Artificial intelligence contributes to sustainability

November 27, 2020

Artificial intelligence contributes to sustainability

Intelligent machines able to learn and interact with the outside world are an all-important resource in today's global challenge to achieve Sustainable Development Goals. 

And not just machines. Tools and systems based on so-called artificial intelligence go far beyond simple mechanical means to help, and to a certain extent emulate, people due to sophisticated algorithms that enable them to learn and act accordingly. It is difficult to provide an unequivocal definition of artificial intelligence, since its meaning is continually evolving. Things are very different today than in 1956 when the expression was first coined. In that year John McCarthy, professor of mathematics at Dartmouth College, in the United States, gathered together a small group of scientists to create the Dartmouth Summer Research Project on Artificial Intelligence. As McCarthy explained when presenting the project, the conference proceeded “on the basis that every aspect of learning or any other feature of intelligence can, in principle, be so precisely described that a machine can simulate it”. 

Artificial intelligence benefits people

Regardless of how you define it, one thing is certain: artificial intelligence is now an integral part of everyday life, since its applications cover almost all sectors. This therefore raises a series of issues and problems. First of all from an ethical viewpoint, in respect of protecting people’s privacy and rights. In 2016, great international behemoths including Amazon, Google, Microsoft, Apple and IBM,came together in the Partnership on AI to Benefit People and Society, a consortium established to provide a forum for discussion and to identify best practice in artificial intelligence to benefit society. “Machine learning and artificial intelligence should augment human abilities enabling incredible new experiences while protecting the privacy of users personal information", says Jerremy Holland, Director of AI Research at Apple, on the partnership website. “Collaboration between people and machines to solve some of the world’s most enduring problems must be trustworthy and beneficial", echoes Francesca Rossi, AI Research Scientist at IBM. Europe is also forging ahead in the field of artificial intelligence, with the Coordinated Plan on Artificial Intelligence presented in 2018 which aims to provide for investment and cooperation to increase this sector in Europe.  

Artificial and Sustainable

How can artificial intelligence help sustainability, particularly in achieving Sustainable Development Goals? Discussions on this topic take place each year in Geneva at the global summit AI for Good. In 2019, the United Nations leading forum on artificial intelligence and sustainable development took place for the third time. “Artificial intelligence is at the forefront in fighting hunger, mitigating climate change and facilitating the transition to sustainable, smart cities” said Houlin Zhao, head of the UN’s International Telecommunication Union (ITU), at the Summit opening. After all, artificial intelligence is now one of the leading technologies in transforming the economy and society, as demonstrated by more than 340,000 patent applications submitted since the 1950s. In a recently published article in Nature Sustainability by Jeffrey Sachs, Director of the Earth Institute at Columbia University, and other experts, the so-called Fourth Industrial Revolution (comprising artificial intelligence and other digital technologies) was cited as one of six measures necessary to achieve Sustainable Development Goals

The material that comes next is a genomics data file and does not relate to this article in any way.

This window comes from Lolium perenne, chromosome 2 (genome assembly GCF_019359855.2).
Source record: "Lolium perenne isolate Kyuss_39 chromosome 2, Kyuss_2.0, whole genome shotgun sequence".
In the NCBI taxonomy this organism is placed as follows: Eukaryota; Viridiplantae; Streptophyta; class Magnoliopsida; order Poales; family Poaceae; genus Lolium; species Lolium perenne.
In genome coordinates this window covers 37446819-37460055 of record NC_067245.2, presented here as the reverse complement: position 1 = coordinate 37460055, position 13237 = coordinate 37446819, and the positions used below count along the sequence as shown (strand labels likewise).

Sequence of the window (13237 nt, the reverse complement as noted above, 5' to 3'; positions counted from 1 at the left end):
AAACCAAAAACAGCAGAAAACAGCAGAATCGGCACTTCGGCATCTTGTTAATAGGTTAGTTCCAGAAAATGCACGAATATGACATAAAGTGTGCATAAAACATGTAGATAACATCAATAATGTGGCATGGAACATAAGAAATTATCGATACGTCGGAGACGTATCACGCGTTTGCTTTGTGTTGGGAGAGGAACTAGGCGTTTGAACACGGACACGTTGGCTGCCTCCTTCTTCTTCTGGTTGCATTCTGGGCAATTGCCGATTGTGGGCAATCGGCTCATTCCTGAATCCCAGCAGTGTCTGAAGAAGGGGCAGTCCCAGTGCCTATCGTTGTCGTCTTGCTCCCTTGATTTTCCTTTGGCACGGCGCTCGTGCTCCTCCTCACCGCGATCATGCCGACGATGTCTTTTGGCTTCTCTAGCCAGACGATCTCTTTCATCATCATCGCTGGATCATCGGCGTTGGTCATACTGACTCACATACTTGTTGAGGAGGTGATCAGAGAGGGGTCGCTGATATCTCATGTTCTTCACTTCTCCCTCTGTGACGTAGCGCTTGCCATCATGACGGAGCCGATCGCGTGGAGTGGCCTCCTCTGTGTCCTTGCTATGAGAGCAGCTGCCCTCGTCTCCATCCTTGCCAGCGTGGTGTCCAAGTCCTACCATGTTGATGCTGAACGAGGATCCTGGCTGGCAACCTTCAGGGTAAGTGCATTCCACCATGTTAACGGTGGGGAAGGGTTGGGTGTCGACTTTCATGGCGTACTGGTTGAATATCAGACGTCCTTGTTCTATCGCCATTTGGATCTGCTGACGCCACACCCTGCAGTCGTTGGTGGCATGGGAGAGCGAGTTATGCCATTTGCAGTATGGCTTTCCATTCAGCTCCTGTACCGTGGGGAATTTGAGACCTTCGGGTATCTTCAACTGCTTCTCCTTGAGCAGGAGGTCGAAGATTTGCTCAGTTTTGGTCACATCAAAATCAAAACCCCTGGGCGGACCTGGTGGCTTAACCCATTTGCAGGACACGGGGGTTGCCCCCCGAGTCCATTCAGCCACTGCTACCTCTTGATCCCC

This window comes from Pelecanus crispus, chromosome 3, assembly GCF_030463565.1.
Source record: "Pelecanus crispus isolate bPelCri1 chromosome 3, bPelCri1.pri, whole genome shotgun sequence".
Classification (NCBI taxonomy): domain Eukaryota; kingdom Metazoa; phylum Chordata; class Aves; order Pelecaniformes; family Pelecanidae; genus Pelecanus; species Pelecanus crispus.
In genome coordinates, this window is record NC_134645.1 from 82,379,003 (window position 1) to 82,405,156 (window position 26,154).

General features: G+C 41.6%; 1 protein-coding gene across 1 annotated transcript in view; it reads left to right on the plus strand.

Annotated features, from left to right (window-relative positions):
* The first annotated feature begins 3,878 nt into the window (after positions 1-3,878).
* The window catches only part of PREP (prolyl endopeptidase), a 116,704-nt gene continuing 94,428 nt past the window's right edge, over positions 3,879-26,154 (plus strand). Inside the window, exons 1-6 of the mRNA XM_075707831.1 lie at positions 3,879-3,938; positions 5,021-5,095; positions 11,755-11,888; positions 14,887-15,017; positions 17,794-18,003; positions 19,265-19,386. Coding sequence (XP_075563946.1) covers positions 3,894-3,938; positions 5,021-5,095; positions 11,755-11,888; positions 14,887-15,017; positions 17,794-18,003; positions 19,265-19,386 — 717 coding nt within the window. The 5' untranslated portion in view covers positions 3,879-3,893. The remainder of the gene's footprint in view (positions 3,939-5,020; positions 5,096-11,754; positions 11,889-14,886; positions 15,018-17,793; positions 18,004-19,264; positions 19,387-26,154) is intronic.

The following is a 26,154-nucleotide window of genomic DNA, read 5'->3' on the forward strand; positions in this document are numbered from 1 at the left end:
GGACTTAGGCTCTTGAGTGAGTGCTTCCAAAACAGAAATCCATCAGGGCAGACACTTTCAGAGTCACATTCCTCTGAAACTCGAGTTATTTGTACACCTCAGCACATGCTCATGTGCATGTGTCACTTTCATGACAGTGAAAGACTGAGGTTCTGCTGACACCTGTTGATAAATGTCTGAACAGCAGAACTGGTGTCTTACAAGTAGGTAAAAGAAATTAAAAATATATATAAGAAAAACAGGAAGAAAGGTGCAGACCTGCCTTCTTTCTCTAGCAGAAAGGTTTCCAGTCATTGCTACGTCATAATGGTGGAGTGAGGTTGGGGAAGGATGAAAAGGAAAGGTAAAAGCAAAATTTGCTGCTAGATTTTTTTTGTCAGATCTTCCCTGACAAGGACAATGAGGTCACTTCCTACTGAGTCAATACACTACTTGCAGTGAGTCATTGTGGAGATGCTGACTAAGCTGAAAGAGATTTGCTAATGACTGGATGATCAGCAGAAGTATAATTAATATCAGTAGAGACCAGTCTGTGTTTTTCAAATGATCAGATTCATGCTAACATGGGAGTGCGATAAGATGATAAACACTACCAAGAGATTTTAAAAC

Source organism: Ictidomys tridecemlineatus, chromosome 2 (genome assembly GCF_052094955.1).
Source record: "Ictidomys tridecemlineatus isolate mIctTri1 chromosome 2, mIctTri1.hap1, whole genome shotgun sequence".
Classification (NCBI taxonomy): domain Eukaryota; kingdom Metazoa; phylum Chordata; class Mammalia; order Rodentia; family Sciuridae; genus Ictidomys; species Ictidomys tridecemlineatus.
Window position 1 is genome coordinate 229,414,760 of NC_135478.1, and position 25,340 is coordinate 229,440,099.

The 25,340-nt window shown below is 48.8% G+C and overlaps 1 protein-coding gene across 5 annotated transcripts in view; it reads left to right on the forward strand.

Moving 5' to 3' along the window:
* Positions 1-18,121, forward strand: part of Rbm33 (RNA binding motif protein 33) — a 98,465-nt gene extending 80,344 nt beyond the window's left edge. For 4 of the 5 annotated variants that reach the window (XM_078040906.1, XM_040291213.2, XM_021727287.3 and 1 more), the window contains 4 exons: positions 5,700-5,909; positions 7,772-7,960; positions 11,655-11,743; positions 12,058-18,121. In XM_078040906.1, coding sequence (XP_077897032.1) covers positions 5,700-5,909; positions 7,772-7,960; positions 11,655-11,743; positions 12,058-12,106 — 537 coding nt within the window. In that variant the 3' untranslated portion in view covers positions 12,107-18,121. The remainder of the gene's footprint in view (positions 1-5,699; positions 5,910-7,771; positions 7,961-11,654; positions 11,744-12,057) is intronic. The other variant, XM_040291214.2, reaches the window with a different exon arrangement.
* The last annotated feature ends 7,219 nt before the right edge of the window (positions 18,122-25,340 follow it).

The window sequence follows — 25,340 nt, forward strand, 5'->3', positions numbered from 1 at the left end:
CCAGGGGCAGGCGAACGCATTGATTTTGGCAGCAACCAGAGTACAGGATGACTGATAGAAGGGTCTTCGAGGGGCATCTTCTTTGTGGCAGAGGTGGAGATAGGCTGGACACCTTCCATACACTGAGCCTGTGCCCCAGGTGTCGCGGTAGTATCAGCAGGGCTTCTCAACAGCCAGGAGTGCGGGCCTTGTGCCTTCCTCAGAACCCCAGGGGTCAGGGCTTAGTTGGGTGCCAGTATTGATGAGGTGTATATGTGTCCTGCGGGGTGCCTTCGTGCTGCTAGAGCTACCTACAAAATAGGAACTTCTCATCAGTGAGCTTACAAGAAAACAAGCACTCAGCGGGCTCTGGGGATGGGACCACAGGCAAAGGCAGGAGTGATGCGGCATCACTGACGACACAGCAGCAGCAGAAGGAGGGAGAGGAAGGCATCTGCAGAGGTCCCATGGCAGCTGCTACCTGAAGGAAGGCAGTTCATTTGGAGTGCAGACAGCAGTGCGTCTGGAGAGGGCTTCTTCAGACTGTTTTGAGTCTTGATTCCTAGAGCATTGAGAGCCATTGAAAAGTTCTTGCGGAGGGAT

From Theory to Practice

Words and theories, however well articulated, are not enough. The link between artificial intelligence and Sustainable Development Goals is well defined in this little over a minute-long video published by ITU, and there are many practical examples. Precision agriculture is revolutionizing many aspects of food production by using robots that calculate exact soil and crop conditions, or satellites to understand how much water is actually required, without wasting this precious asset. Manufacturing and food processing industries benefit enormously from using robots and machines to help people, making a number of tasks in processing raw materials much less arduous and more sustainable. People also benefit from the use of artificial intelligence in sales, communication and education. E-commerce, for example, enables “isolated” entrepreneurs to link up to a wider network, while online teaching facilitates education and empowerment of those who live in hard to reach areas. In short, as explained in the article by Sachs and his colleagues, digital technology can increase productivity, and reduce production costs, emissions and consumption of resources in manufacturing processes. It improves efficiency, supports the circular economy, creates zero-carbon energy systems, helps protect and monitor ecosystems and plays a crucial role in supporting Sustainable Development Goals.

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